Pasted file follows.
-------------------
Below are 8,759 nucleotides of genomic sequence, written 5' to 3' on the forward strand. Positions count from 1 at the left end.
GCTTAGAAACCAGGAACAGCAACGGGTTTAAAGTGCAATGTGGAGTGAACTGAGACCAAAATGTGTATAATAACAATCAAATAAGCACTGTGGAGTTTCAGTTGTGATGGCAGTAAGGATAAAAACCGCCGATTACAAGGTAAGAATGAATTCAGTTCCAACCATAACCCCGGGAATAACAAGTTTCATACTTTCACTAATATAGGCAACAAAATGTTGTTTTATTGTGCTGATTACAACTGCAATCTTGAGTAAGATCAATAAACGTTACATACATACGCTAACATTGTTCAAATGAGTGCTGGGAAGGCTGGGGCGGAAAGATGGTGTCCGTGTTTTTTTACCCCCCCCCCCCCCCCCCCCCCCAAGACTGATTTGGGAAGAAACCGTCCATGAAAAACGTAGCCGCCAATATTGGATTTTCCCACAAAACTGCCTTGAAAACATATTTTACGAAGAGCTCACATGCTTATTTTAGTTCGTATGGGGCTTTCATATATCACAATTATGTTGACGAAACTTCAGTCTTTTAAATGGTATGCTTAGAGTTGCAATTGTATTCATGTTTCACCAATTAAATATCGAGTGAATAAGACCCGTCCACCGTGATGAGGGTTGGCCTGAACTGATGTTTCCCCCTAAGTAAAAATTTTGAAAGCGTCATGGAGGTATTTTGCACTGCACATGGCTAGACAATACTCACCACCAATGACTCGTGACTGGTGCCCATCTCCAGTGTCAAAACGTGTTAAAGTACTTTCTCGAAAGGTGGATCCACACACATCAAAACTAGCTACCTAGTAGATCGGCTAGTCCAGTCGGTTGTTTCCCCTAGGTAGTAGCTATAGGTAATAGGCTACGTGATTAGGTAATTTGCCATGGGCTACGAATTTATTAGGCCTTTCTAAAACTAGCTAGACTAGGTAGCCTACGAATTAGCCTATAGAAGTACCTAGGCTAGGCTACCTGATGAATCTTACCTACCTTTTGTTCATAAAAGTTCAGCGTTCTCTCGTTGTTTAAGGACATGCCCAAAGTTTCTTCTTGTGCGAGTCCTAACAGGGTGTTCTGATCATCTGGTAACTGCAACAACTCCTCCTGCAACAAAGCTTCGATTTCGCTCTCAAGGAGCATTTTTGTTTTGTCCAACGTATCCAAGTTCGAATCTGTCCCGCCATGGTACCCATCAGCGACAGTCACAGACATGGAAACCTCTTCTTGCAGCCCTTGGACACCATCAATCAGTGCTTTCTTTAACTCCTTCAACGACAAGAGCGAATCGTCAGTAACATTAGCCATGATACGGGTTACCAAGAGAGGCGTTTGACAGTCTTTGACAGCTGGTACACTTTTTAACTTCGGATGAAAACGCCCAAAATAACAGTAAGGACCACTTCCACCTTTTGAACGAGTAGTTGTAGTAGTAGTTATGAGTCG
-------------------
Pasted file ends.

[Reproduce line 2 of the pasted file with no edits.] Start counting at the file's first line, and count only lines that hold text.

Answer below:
GCTTAGAAACCAGGAACAGCAACGGGTTTAAAGTGCAATGTGGAGTGAACTGAGACCAAAATGTGTATAATAACAATCAAATAAGCACTGTGGAGTTTCAGTTGTGATGGCAGTAAGGATAAAAACCGCCGATTACAAGGTAAGAATGAATTCAGTTCCAACCATAACCCCGGGAATAACAAGTTTCATACTTTCACTAATATAGGCAACAAAATGTTGTTTTATTGTGCTGATTACAACTGCAATCTTGAGTAAGATCAATAAACGTTACATACATACGCTAACATTGTTCAAATGAGTGCTGGGAAGGCTGGGGCGGAAAGATGGTGTCCGTGTTTTTTTACCCCCCCCCCCCCCCCCCCCCCCAAGACTGATTTGGGAAGAAACCGTCCATGAAAAACGTAGCCGCCAATATTGGATTTTCCCACAAAACTGCCTTGAAAACATATTTTACGAAGAGCTCACATGCTTATTTTAGTTCGTATGGGGCTTTCATATATCACAATTATGTTGACGAAACTTCAGTCTTTTAAATGGTATGCTTAGAGTTGCAATTGTATTCATGTTTCACCAATTAAATATCGAGTGAATAAGACCCGTCCACCGTGATGAGGGTTGGCCTGAACTGATGTTTCCCCCTAAGTAAAAATTTTGAAAGCGTCATGGAGGTATTTTGCACTGCACATGGCTAGACAATACTCACCACCAATGACTCGTGACTGGTGCCCATCTCCAGTGTCAAAACGTGTTAAAGTACTTTCTCGAAAGGTGGATCCACACACATCAAAACTAGCTACCTAGTAGATCGGCTAGTCCAGTCGGTTGTTTCCCCTAGGTAGTAGCTATAGGTAATAGGCTACGTGATTAGGTAATTTGCCATGGGCTACGAATTTATTAGGCCTTTCTAAAACTAGCTAGACTAGGTAGCCTACGAATTAGCCTATAGAAGTACCTAGGCTAGGCTACCTGATGAATCTTACCTACCTTTTGTTCATAAAAGTTCAGCGTTCTCTCGTTGTTTAAGGACATGCCCAAAGTTTCTTCTTGTGCGAGTCCTAACAGGGTGTTCTGATCATCTGGTAACTGCAACAACTCCTCCTGCAACAAAGCTTCGATTTCGCTCTCAAGGAGCATTTTTGTTTTGTCCAACGTATCCAAGTTCGAATCTGTCCCGCCATGGTACCCATCAGCGACAGTCACAGACATGGAAACCTCTTCTTGCAGCCCTTGGACACCATCAATCAGTGCTTTCTTTAACTCCTTCAACGACAAGAGCGAATCGTCAGTAACATTAGCCATGATACGGGTTACCAAGAGAGGCGTTTGACAGTCTTTGACAGCTGGTACACTTTTTAACTTCGGATGAAAACGCCCAAAATAACAGTAAGGACCACTTCCACCTTTTGAACGAGTAGTTGTAGTAGTAGTTATGAGTCG